The White House dinner for President Aleman of Mexico went smoothly except that no one knew until the end of the eloquent speech in English by the Finance Minister, Ramon Beteta, that he was translating for the President, who spoke only in Spanish.

Sr. Beteta then proposed a toast to President Truman, who, though caught off guard, quickly proposed a toast in return.

Note that the band did not strike up the Star Spangled Banner during the speech of Sr. Beteta, and the President did not stand on silly protocol and refuse to toast while the band played on. Such is how civilized people behave with one another—unlike some people who have not learned proper manners and respond only as parrots.

Marquis Childs tells of Congressional leaders having emerged in fair unity from the Cabinet meeting at the White House in which Secretary of State Marshall provided his report on the Foreign Ministers Council meeting in Moscow, convinced that the Secretary had accomplished all that he could while maintaining American security interests. The extremes were still held by Senator Glen Taylor of Idaho on the left and Senator Albert Hawkes of New Jersey on the right, but otherwise, there was good continuing bipartisan support for the Administration's foreign policy.

With the resignation pending of Undersecretary of State Dean Acheson, who had served successfully as a liaison with Congress, the burden would shift more to Senator Arthur Vandenberg of Michigan to keep Republicans in line with the President's policy.

Recently, an interview had been conducted with Tito in Yugoslavia by Johannes Steel of the American Labor Party, finding Tito supportive of the approach to the Soviet Union taken by Henry Wallace, calling it an objective view. Mr. Childs suggests that such agreement spoke volumes as to who was impressed by Mr. Wallace's vision, aligning with the Communist strategy in the Balkans.

Samuel Grafton suggests that a new form of isolation, not so extreme as prior to the war, but nevertheless tending toward isolation, was evident in the cut by the House of the foreign aid bill from the proposed 350 million dollars to 200 million, principally for China and Europe, distinct from the 400-million dollar package to Turkey and Greece. It showed the Congress prepared to build a bulwark to Communism in the latter cases, but not so prepared to see that the people living behind that bulwark were able to thrive.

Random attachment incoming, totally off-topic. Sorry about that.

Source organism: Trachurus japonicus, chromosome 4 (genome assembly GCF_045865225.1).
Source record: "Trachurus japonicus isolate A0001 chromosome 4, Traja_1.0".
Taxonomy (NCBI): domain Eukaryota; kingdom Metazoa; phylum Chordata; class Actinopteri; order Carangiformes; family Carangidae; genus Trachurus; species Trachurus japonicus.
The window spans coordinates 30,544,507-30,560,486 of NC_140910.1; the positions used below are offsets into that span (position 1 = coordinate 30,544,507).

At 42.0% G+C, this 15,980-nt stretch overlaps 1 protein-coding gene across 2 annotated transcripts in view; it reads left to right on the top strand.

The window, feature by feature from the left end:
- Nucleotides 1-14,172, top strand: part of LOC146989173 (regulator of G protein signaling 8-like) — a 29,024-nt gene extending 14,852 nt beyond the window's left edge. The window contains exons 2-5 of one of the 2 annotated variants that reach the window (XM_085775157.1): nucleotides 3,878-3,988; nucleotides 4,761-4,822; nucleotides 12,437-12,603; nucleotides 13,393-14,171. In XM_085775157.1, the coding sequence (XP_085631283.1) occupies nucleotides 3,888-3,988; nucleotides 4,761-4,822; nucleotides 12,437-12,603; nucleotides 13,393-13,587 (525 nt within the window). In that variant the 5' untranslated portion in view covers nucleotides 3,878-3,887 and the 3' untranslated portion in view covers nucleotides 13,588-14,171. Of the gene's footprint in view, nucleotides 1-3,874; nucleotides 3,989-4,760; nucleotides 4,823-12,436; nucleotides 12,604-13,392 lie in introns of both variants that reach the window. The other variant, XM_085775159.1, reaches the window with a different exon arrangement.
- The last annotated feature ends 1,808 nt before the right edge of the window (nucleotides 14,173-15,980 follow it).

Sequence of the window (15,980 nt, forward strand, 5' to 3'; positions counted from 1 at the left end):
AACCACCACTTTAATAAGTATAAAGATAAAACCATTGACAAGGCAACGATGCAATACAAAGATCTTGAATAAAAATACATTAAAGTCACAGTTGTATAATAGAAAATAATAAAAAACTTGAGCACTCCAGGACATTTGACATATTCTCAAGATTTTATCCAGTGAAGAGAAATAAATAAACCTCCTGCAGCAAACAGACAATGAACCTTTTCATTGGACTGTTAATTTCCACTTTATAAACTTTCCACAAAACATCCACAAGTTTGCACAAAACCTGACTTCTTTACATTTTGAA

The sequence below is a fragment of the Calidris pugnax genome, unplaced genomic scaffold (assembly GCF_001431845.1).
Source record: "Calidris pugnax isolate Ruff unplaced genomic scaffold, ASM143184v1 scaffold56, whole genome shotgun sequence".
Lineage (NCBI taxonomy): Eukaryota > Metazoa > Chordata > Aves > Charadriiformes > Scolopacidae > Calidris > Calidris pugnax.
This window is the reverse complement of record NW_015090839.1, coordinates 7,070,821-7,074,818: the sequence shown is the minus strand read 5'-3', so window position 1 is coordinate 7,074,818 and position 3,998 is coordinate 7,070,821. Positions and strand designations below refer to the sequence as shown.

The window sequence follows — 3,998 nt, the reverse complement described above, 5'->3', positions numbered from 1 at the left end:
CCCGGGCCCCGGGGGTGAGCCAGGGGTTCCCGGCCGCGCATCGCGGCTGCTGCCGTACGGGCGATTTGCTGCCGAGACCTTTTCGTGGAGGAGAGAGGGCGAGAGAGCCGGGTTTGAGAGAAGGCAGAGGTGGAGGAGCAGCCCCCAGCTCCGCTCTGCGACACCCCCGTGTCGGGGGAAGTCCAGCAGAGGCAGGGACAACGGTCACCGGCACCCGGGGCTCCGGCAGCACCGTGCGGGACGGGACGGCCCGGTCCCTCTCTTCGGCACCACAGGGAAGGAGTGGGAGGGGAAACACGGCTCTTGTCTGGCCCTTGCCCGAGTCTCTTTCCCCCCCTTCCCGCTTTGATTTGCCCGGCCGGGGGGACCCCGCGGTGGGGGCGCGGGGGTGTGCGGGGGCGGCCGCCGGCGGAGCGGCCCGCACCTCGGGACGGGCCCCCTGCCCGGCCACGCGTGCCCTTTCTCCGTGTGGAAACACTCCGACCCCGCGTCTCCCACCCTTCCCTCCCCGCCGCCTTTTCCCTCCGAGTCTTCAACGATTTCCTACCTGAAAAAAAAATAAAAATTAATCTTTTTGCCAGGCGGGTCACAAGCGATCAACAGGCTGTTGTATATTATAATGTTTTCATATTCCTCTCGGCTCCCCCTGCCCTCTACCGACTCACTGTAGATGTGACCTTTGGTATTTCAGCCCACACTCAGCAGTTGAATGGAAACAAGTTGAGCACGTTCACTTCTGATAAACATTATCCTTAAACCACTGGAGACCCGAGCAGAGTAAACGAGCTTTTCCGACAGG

The proposed aid to Turkey and Greece was a form of isolationism in the sense that it substituted for armed action. By using that aid to try to isolate Russia, there was a tendency also to isolate the United States.

The generous warmth shown to President Aleman of Mexico demonstrated a retreat to hemispheric politics.

He stresses that he was not trying to cast villains in the matter, but merely outlining a mood which was in vogue.

A letter from Inez Flow, addressing, as always, the subject of liquor, presents the same basic argument she had made repeatedly in recent times, that ABC stores would not stop drunkenness but would rather lend to it.

A letter writer advocates a wet vote on the referendum, as the current system of prohibition was not working, enabling bootleggers to thrive.

A letter from a Jewish reader takes exception to a headline which had appeared in the newspaper on April 25: "'Blood for Blood' Reign Threatened by Jew Unit". He believes it should have read "Jewish" and reminds of the anti-Semitic sheets which regularly inveighed against Jews in just that terminology, "'Jew' this and 'Jew' that."

The editors respond that the writer was correct insofar as it being bad usage of English, but add that in headline writing, space determined syntax on occasion. Had the newspaper been reporting in 1780, they suggest, then the headline might have read: "America Unit Victorious at King's Mountain".

But they could have squared the matter by simply saying: "Jewish Unit Threatens 'Blood for Blood'".

A letter from the commander of the local Howard Hughes American Legion Post thanks Dick Young for the publicity given the post in its sponsorship of the Old Fiddlers Convention. The event had raised $800 for charity and civic work in Charlotte.